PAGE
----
Goods transport The Netherlands
Goods transport The Netherlands. Goods transport from the Netherlands, to the Netherlands. From the Netherlands we
transport automotive components, but we also provide e.g. the transport of Holland flowers and other goods.
Goods transport from the Netherlands and to the Netherlands. The Netherlands is an open economy with limited state interventions since the 80´s. It is the 16th biggest economy in the world based on the GDP per inhabitant.
The basis of Holland economy is industry, trade and transport. Agriculture also plays a certain role. Dominant sectors in industrial production are processing industry, chemical industry, oil processing and electrotechnical industry.
The financial and trade centre of the Netherlands is Amsterdam. The Amsterdam Stock Exchange (AEX, nowadays a part of Euronext) is one of the oldest stock exchanges in the world. The currency in the Netherlands is Euro. It replaced gulden on 1st January 2002.
The Netherlands does well in trade and transport thanks to its geographical position.
Goods transport The Netherlands
There is the second biggest port in the world in Rotterdam called Europort. It is the biggest port in Europe and it has been the most used port in the world until recently. The port Europort covers the area of 4,000 ha, the whole complex of port buildings and mechanisms approximately 10,000 ha and it is the biggest and the most visited attraction in Rotterdam. Nowadays approximately 40,000 ships sail trough the port, some of them with displacement of 28,000 tons (statistically one ship come throught the entry and exit of the port every 8 minutes). The goods turnover for 1998 was more than 300 millions tons of transloaded load. It is more than in Hamburg, Bremen, London, Marseilles and Bordeaux in total.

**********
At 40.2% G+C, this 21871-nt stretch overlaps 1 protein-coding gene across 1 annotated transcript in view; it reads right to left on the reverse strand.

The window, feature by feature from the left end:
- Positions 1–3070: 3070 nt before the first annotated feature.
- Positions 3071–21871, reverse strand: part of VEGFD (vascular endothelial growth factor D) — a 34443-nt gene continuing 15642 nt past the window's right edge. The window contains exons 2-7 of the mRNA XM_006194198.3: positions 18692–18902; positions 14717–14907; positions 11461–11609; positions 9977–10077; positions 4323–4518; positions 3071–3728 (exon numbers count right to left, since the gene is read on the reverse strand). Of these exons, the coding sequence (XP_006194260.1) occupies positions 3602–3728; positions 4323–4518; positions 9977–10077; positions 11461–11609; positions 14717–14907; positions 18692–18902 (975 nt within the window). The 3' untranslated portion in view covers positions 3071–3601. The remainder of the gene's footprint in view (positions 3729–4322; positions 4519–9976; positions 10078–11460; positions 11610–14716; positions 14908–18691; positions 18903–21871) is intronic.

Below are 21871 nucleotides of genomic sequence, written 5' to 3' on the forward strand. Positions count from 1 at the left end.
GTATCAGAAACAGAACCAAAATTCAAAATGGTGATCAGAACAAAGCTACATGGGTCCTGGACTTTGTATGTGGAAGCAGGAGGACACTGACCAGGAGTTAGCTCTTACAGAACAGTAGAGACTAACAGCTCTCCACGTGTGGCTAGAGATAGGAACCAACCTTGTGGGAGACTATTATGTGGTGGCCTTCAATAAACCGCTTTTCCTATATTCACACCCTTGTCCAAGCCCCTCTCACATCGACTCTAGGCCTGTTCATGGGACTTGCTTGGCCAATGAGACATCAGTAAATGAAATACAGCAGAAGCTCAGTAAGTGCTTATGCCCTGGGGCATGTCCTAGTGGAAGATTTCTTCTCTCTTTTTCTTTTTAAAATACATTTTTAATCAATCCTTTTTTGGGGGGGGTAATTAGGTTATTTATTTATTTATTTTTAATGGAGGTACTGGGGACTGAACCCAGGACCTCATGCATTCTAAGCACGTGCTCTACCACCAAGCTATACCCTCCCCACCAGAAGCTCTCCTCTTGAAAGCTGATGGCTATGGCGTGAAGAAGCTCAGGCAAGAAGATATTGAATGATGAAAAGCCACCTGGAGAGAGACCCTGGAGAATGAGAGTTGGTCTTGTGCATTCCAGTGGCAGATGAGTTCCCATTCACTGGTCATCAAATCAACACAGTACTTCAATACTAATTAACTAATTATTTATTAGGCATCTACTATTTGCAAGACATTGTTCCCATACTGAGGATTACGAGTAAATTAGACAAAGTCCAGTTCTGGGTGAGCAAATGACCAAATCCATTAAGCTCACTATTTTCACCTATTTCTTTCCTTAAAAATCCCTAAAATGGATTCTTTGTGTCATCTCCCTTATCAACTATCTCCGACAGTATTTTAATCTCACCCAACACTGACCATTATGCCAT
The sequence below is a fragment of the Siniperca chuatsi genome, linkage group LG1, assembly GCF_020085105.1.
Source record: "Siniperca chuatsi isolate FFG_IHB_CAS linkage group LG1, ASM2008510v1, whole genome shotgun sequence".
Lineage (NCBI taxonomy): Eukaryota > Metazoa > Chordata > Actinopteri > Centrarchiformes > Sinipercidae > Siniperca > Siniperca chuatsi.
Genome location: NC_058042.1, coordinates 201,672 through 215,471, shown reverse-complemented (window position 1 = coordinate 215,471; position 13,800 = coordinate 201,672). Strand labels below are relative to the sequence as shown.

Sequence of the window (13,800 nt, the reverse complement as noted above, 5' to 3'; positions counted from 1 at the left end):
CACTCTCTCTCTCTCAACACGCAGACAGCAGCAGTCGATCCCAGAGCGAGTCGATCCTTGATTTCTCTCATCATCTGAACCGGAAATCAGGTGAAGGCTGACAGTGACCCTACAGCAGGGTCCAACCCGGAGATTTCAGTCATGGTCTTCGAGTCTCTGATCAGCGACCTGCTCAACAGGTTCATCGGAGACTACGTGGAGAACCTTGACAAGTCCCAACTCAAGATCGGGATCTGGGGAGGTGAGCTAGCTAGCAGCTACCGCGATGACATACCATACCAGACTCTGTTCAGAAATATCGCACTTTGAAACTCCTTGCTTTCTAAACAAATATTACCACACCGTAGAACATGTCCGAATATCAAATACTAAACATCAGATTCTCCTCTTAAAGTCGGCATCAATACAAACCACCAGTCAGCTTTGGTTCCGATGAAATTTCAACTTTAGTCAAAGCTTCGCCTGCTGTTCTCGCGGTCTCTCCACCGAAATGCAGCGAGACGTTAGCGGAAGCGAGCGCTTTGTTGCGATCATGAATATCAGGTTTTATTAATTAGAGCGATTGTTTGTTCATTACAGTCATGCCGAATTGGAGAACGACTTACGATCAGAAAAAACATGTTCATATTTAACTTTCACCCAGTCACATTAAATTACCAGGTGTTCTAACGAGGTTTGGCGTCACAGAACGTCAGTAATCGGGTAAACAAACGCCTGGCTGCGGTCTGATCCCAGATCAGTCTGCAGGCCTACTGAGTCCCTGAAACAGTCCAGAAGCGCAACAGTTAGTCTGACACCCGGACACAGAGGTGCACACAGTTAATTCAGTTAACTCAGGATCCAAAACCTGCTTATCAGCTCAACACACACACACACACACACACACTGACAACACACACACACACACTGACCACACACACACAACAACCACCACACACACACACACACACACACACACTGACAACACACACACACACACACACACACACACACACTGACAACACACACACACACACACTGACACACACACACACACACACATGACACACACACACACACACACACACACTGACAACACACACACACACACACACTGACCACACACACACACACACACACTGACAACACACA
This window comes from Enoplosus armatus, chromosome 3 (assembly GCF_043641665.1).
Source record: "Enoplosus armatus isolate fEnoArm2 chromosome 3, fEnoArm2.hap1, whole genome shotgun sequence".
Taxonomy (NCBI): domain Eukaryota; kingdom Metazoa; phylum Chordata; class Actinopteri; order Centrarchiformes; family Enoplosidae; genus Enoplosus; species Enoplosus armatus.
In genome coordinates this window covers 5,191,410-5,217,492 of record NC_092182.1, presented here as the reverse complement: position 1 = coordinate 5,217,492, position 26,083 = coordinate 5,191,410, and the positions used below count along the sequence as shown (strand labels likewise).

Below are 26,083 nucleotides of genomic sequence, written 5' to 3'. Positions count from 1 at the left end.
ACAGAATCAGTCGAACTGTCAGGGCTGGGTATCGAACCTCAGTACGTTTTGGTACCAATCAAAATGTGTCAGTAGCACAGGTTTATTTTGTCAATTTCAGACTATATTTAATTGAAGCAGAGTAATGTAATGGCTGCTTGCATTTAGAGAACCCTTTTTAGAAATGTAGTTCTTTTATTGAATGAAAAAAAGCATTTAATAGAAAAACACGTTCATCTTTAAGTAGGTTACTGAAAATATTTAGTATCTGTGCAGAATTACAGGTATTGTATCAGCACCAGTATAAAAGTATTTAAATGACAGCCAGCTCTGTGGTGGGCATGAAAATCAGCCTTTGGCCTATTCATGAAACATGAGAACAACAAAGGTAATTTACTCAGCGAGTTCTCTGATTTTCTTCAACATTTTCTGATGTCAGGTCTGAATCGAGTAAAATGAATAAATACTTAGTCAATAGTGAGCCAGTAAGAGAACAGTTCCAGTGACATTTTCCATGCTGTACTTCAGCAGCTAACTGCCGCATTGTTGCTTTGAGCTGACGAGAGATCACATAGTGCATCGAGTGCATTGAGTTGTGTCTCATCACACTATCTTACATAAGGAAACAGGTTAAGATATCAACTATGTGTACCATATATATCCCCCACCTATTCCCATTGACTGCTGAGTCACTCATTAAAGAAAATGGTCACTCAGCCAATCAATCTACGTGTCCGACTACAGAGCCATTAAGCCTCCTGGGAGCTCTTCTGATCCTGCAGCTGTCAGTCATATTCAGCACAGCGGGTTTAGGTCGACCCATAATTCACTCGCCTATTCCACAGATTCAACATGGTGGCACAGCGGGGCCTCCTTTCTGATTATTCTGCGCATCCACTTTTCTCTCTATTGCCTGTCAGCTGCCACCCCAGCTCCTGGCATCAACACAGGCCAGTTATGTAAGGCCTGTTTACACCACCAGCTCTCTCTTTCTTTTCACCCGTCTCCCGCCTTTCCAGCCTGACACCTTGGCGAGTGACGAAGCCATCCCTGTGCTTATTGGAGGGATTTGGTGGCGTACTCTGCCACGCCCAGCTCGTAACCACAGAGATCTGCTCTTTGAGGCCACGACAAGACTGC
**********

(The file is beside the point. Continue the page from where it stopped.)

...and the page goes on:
Agriculture – fertile soil 27 %, pastures 32 %, forests 9 %
– it forms 4% of GDP
– very intensive, productive and advanced
– cultivation of tomatoes, sugar beet, cereals
– more than 4.5 millions dairy cows are bread on polders
– the 5th place in the butter production in Europe, 4th place in cheese production and 1st place in the production of flower bulbs
– the export of tulips, daffodils, which are grown on polders; high quality salad grown mainly in greenhouses
– companies with the highest turnover: Shell-oil, Unilever-food and chemistry, Philips-electronics, Akzo-chemistry
– the most important sectors are: engineering – production of electronics, planes and ships, petrochemistry, textile industry and metallurgy – steel production
– minor industry – processing of diamonds – is in Amsterdam
– heavy industry, such as oil refining, steel production, engineering are situated on the coast or close to rivers and channels, mainly in Rotterdam, Ijmunden, Amsterdam, Dordrecht, Arnhen and Nijmengen; the Netherlands was the biggest polluter of the North Sea in the mid-90´s
Roads and motorways: A perfect network of more than 2,000 km of highways (no fees) and approximately 120,000 km of other roads. A green sign E marks an international highway, a red sign A is a national highway and a yellow sign A is the first class road. Speed limit in villages is 50 km/h, on other roads 80 km/h and on highways 120 km/h. Speeding tickets are 40-200 Euro. The main road is signed only exceptionally, so you have to pay attention to small streets on the right, because the right hand rule is applicable. A dense bicycle traffic requires a lot of attention. In case of an accident between a car and a bicycle, a driver is usually guilty. Traffic police is very strict. There are harsh punishments for bad parking. The limit of 0.5 per mil of alcohol in blood is tolerated, but you cannot count on that. There are long traffic jams in rush hours. If a foreigner travels by a rented car, he has to have a notarised permit from the owner of the car in Dutch, German or English.
Rail transport: modern dense network. Nederlandse Spoorwegen has two types of trains: InterCity high-speed trains and local trains. The Netherlands has 2,753 km of railways, 1,987 km of them are electrified
Air transport: small Netherlands has 6 airports with regular transport. Apart from the connections to neighbouring countries, they mainly serve for collection transport to Amsterdam, one of five most important European air hub. The airport is on polders and backfills on the sea, runways and areas are 4 meters below the sea level. The major domestic transport company is royal airline company KLM, the oldest company in the world. It formed the biggest airlines in the world after the fusion with Air France.
Ferry transport: it serves for the transport between islands and the continent. Maritime transport. The Netherlands manages a big part of the maritime transport of Western Europe, 5,052 km of navigable rivers and channels